By Benjamin Goad - 08/02/13 06:59 PM EDT
House Republicans claimed victory Friday in their weeklong effort to rein in a federal government “run amok,” as they sought to carry momentum for their assault on the Obama administration’s regulatory policies into the August recess.
But Republicans say they are intent bringing their message of federal government overreach to constituents in their home districts.
“We’ve taken action this week to stop the abuse, to hold these federal agencies accountable,” House Republican Conference Chairwoman Cathy McMorris Rodgers (R-Wash.) said.
Flanked by a group of House Republicans outside the Capitol, McMorris Rodgers touted the chamber’s approval of bills giving Congress power to block costly regulations, those involving healthcare, or any rule proposing to tax carbon emissions.
Other measures passed as part of the initiative would add restrictions on Energy Department rules and bar the Internal Revenue Service from implementing any provisions of ObamaCare.
“The last thing the American people want is the Internal Revenue Service being able to implement and enforce ObamCare,” said Rep. Tom Price (R-Ga.), author of that legislation. “We’re doing the kinds of things that the American people want us to do.”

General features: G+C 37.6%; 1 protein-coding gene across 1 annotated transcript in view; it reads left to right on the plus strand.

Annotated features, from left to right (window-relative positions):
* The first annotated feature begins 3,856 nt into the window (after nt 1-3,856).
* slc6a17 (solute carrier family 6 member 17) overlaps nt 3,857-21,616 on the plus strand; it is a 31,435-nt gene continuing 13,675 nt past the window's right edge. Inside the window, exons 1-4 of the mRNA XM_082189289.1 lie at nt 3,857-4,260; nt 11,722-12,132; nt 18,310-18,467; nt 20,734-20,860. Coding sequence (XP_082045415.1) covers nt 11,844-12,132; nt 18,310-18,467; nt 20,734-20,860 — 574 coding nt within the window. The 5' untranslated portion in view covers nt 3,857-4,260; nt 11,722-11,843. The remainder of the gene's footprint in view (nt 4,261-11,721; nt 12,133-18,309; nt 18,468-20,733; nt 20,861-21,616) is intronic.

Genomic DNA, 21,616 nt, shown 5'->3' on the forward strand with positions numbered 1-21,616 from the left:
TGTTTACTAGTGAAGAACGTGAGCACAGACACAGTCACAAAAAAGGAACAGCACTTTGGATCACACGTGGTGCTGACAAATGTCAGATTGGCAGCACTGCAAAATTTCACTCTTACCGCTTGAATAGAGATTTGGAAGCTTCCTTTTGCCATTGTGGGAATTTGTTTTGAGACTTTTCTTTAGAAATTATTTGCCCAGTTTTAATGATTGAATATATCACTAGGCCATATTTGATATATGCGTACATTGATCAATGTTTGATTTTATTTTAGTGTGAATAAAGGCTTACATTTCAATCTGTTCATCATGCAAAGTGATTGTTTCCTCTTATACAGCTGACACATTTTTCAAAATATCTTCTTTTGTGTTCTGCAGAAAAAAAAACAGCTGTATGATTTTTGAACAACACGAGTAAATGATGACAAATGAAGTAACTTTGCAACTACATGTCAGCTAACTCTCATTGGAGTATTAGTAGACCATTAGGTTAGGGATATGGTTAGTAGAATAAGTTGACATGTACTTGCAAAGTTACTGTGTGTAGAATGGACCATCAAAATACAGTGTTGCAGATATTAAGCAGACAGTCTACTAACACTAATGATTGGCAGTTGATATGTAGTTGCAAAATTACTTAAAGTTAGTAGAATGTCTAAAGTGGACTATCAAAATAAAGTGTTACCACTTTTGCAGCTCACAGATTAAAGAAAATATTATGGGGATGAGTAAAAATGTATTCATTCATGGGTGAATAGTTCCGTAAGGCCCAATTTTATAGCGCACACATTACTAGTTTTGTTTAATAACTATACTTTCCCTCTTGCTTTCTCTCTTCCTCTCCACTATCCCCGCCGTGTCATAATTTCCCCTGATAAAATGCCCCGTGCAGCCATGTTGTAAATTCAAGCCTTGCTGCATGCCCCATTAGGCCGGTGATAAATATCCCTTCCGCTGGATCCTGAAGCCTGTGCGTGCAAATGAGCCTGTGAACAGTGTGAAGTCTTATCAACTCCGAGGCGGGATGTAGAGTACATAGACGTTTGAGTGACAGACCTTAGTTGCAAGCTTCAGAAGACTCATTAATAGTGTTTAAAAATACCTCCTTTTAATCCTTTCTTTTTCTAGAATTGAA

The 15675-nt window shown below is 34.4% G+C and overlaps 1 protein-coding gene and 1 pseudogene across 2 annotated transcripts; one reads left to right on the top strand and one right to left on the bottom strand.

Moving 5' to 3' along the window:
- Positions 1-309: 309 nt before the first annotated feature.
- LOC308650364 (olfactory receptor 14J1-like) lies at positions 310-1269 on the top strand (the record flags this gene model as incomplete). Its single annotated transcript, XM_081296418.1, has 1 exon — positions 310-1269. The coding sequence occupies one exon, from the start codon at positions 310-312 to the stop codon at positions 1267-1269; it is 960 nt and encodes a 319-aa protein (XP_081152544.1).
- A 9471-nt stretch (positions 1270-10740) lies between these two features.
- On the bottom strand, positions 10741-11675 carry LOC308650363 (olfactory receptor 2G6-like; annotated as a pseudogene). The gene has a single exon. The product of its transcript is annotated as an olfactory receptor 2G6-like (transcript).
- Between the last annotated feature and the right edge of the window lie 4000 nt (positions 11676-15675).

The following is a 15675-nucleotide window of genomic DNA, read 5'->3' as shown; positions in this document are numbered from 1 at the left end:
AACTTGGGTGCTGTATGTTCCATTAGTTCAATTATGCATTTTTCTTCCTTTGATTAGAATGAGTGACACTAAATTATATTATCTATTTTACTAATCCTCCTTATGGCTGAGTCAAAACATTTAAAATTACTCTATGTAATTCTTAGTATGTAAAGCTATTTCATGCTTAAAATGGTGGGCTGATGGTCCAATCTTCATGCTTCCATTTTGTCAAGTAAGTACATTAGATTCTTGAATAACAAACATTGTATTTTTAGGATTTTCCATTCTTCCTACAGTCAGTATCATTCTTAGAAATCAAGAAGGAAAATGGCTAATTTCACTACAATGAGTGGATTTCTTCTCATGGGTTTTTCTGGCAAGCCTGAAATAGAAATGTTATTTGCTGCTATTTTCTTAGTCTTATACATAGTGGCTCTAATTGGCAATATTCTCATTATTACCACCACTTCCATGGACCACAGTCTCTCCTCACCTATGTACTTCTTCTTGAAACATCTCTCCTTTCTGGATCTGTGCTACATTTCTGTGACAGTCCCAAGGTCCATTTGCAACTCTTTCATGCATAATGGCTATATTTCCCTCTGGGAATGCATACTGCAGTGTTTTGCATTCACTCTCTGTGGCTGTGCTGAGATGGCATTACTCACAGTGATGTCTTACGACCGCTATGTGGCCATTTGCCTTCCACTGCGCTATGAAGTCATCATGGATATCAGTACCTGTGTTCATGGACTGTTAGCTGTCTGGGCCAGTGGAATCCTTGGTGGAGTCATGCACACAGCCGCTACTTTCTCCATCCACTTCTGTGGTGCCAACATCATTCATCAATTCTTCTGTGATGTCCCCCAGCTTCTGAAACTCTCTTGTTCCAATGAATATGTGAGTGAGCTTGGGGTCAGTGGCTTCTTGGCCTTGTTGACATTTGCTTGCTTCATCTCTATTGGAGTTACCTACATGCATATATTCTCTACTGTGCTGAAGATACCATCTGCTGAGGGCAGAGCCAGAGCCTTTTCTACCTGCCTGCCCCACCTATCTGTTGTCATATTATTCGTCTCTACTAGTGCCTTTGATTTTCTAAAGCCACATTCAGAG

The Regulations from the Executive in Need of Scrutiny (REINS) Act, which passed 232-183, would require Congress to approve all federal regulations relating to the implementation of ObamaCare.
“It allows people in Congress to take responsibility for regulations,” said Rep. Keith Rothfus (R-Pa.).
The House also approved bills designed to limit bonuses for federal workers, allow people to record calls with federal workers and give agencies the discretion to immediately fire workers for misconduct.
“Let’s hold them accountable,” Rep. Mike Kelly (R-Pa.) demanded. “What an odd concept, to hold those people you elected and hold those people that work for you accountable.”
McMorris Rodgers said Republicans are hopeful that the bills, which drew fierce opposition in from House Democrats, would be taken seriously in the Senate.
But they all face a tough road ahead in the upper chamber, and the White House has already threatened to veto some of them in the unlikely event they get to his desk.
Critics and defenders of stronger regulations have brushed off the GOP effort as a political show.